“A part of me didn’t believe it,” Eli said. “It was really hard.” 

He added: “What remains are the memories always – they are beautiful. But they also hurt because that person has left this world.”

Carrillo Coj, Manuel’s uncle, remembers his nephew as a calm young man, who often had a smile on his face and stayed out of trouble. But Chox Tambriz ached for a life that offered him more than a never-ending battle to find work. In the area, people who may even have multiple degrees find that work opportunities are scarce. Teachers, professors and accountants in Guatemala have been unable to find work in their professions for many years, he said. 

 “There’s a lot of poverty, complete unemployment,” Carrillo Coj said about his surrounding community.  

He had encouraged his nephew to continue his studies in Guatemala after he received his high school degree. But Chox Tambriz seemed disillusioned by the state of work opportunities in his country, his uncle said, and instead made up his mind to go to the U.S.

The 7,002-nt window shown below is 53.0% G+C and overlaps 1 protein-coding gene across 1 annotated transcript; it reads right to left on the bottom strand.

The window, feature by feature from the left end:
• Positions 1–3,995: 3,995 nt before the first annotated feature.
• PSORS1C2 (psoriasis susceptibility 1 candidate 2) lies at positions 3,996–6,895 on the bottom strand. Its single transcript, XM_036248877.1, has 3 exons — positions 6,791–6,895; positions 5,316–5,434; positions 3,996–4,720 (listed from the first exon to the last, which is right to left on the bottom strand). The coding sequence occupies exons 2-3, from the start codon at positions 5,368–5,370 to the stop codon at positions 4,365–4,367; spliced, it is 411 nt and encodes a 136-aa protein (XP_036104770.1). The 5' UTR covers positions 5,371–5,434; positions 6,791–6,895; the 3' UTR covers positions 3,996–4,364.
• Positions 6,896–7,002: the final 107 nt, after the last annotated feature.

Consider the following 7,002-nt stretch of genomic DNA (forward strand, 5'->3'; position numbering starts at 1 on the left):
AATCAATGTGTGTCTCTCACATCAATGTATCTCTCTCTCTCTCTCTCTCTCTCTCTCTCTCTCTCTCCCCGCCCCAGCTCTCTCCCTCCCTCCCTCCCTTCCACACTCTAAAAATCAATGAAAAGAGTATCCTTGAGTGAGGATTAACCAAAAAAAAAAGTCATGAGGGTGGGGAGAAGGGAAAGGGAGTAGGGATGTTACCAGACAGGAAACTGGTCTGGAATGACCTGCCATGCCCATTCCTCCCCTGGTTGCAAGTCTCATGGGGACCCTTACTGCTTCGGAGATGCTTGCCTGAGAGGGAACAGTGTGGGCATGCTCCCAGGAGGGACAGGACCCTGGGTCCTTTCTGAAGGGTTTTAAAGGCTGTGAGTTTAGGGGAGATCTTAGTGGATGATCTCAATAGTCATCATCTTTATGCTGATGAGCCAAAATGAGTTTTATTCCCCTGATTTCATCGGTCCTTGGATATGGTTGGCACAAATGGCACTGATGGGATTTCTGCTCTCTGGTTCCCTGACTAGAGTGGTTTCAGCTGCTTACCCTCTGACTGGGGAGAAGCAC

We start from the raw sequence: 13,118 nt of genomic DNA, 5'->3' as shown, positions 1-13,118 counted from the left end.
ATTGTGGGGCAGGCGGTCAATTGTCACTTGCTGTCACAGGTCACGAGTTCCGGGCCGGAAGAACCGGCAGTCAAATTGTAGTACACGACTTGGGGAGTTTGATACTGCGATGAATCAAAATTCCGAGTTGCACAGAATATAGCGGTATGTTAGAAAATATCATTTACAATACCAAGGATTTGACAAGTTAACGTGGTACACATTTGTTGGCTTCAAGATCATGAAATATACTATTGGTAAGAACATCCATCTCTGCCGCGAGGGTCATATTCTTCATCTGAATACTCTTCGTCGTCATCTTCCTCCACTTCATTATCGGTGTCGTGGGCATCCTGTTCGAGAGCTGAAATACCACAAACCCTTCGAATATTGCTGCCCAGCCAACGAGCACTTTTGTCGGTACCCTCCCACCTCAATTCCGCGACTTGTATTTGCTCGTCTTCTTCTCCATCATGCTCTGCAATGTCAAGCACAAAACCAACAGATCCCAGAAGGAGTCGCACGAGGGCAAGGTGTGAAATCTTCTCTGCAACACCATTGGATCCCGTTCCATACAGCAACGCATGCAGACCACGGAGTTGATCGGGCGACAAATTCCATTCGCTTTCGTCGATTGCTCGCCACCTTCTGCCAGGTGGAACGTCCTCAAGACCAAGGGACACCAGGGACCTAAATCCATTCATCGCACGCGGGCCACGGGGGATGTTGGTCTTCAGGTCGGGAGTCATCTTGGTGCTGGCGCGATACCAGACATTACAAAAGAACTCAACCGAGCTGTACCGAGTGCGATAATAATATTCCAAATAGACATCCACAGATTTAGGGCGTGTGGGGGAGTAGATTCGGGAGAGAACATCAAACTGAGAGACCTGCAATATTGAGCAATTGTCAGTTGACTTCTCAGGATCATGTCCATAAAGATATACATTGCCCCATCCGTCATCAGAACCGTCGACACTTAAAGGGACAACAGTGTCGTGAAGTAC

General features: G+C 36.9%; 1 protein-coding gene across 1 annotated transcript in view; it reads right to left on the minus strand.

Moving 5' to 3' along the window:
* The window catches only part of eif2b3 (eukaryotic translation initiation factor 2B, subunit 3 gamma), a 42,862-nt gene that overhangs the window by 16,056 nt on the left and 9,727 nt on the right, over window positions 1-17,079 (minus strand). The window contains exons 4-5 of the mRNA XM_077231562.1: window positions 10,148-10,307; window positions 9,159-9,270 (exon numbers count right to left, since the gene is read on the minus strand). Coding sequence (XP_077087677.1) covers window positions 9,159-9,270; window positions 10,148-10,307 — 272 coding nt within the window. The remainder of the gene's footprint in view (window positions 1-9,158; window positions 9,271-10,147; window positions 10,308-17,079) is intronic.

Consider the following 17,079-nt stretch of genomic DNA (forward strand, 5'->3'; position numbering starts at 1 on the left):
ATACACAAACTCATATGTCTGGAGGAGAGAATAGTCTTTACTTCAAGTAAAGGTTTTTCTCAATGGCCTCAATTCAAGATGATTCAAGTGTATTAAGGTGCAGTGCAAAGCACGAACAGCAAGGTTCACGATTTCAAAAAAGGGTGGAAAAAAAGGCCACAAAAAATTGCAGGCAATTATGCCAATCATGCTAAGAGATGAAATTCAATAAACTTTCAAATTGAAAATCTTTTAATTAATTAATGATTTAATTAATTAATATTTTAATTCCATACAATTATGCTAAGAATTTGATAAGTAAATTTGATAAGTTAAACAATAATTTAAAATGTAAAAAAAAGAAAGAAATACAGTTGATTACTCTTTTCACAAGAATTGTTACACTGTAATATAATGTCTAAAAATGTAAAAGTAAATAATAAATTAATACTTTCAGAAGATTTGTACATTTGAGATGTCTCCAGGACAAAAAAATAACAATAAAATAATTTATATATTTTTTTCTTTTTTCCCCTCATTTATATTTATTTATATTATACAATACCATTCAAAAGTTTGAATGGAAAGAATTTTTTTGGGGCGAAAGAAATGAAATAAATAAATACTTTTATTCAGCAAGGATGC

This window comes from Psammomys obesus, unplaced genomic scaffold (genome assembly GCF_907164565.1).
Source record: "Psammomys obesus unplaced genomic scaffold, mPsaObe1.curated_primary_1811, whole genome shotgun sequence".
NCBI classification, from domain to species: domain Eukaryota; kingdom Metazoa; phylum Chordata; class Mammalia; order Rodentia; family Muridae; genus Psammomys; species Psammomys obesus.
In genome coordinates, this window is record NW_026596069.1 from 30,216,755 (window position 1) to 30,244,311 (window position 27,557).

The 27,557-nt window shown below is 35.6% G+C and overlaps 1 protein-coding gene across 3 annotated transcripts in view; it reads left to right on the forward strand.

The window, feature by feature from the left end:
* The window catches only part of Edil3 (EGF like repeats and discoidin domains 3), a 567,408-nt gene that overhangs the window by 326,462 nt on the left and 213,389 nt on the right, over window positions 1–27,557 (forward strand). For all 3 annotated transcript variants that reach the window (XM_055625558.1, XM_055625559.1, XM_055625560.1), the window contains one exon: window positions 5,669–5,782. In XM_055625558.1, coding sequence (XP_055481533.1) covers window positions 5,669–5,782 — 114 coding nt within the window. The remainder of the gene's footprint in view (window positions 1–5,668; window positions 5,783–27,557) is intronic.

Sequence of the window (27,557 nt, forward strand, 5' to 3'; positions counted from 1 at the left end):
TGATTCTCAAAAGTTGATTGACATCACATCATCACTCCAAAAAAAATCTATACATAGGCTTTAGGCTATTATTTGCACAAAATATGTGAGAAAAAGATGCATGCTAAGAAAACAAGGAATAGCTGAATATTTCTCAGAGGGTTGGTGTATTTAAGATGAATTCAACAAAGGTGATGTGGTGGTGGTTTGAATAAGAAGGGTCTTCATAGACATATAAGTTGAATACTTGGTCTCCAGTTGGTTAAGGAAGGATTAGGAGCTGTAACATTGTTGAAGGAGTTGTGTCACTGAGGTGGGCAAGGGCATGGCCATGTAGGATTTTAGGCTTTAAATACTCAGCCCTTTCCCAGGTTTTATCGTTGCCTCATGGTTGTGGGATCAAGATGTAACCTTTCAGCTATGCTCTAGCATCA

“I told him to keep studying–but he said no, because there was no employment, no work, and that’s why he took the decision to go over there,” Carrillo Coj said of his nephew. “He said: ‘I have to risk it and go alone, I know I can do it under the direction of God.’”

Indigenous communities across Guatemala in mourning 

The death of nineteen Guatemalans has spread grief across indigenous communities in Guatemala, and among their relatives throughout the United States. “It’s very painful, everyone is in shock,” said Alba González, an interpreter at Comunidades Indígenas en Liderazgo (CIELO), an indigenous-led organization that provides interpretation services to indigenous migrant communities across the US. González’s own cousin from Guatemala, Roberto González Hernández, from San Francisco el Alto, Totonicapán, died in the fire, leaving behind children and a partner.